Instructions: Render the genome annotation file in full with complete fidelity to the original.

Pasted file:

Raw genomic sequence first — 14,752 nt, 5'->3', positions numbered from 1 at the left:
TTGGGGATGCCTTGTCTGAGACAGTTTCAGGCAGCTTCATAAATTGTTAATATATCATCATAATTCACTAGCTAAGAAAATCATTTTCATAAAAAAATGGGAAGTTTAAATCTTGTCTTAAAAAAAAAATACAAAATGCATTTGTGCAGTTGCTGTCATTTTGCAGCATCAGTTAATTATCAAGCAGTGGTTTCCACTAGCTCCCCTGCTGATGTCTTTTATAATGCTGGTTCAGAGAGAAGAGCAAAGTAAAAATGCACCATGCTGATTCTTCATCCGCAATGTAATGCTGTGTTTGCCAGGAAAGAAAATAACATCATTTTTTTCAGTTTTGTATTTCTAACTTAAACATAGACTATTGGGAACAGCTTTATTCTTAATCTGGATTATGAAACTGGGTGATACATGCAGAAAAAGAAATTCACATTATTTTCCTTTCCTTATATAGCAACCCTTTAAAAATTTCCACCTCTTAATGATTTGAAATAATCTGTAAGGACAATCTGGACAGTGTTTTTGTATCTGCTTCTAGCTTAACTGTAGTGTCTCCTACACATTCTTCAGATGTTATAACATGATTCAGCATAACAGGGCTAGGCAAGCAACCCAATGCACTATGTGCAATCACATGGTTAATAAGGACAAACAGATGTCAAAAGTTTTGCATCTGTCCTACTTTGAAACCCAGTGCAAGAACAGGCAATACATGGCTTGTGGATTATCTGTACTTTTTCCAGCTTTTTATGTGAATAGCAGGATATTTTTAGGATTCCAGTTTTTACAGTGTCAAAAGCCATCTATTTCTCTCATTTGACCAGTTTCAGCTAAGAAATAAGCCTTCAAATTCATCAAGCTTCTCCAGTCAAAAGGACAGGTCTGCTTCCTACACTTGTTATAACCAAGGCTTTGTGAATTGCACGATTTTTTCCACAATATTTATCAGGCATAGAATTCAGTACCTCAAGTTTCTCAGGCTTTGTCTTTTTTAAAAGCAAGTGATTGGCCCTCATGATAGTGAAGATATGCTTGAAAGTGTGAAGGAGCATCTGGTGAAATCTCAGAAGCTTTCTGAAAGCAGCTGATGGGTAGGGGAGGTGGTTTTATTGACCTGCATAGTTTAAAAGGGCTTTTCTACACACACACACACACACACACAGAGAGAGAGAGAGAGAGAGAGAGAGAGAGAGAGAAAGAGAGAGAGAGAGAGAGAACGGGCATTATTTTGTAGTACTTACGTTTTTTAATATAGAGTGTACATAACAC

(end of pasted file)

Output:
Raw genomic sequence first — 14,752 nt, 5'->3', positions numbered from 1 at the left:
TTGGGGATGCCTTGTCTGAGACAGTTTCAGGCAGCTTCATAAATTGTTAATATATCATCATAATTCACTAGCTAAGAAAATCATTTTCATAAAAAAATGGGAAGTTTAAATCTTGTCTTAAAAAAAAAATACAAAATGCATTTGTGCAGTTGCTGTCATTTTGCAGCATCAGTTAATTATCAAGCAGTGGTTTCCACTAGCTCCCCTGCTGATGTCTTTTATAATGCTGGTTCAGAGAGAAGAGCAAAGTAAAAATGCACCATGCTGATTCTTCATCCGCAATGTAATGCTGTGTTTGCCAGGAAAGAAAATAACATCATTTTTTTCAGTTTTGTATTTCTAACTTAAACATAGACTATTGGGAACAGCTTTATTCTTAATCTGGATTATGAAACTGGGTGATACATGCAGAAAAAGAAATTCACATTATTTTCCTTTCCTTATATAGCAACCCTTTAAAAATTTCCACCTCTTAATGATTTGAAATAATCTGTAAGGACAATCTGGACAGTGTTTTTGTATCTGCTTCTAGCTTAACTGTAGTGTCTCCTACACATTCTTCAGATGTTATAACATGATTCAGCATAACAGGGCTAGGCAAGCAACCCAATGCACTATGTGCAATCACATGGTTAATAAGGACAAACAGATGTCAAAAGTTTTGCATCTGTCCTACTTTGAAACCCAGTGCAAGAACAGGCAATACATGGCTTGTGGATTATCTGTACTTTTTCCAGCTTTTTATGTGAATAGCAGGATATTTTTAGGATTCCAGTTTTTACAGTGTCAAAAGCCATCTATTTCTCTCATTTGACCAGTTTCAGCTAAGAAATAAGCCTTCAAATTCATCAAGCTTCTCCAGTCAAAAGGACAGGTCTGCTTCCTACACTTGTTATAACCAAGGCTTTGTGAATTGCACGATTTTTTCCACAATATTTATCAGGCATAGAATTCAGTACCTCAAGTTTCTCAGGCTTTGTCTTTTTTAAAAGCAAGTGATTGGCCCTCATGATAGTGAAGATATGCTTGAAAGTGTGAAGGAGCATCTGGTGAAATCTCAGAAGCTTTCTGAAAGCAGCTGATGGGTAGGGGAGGTGGTTTTATTGACCTGCATAGTTTAAAAGGGCTTTTCTACACACACACACACACACACACAGAGAGAGAGAGAGAGAGAGAGAGAGAGAGAGAGAAAGAGAGAGAGAGAGAGAGAACGGGCATTATTTTGTAGTACTTACGTTTTTTAATATAGAGTGTACATAACAC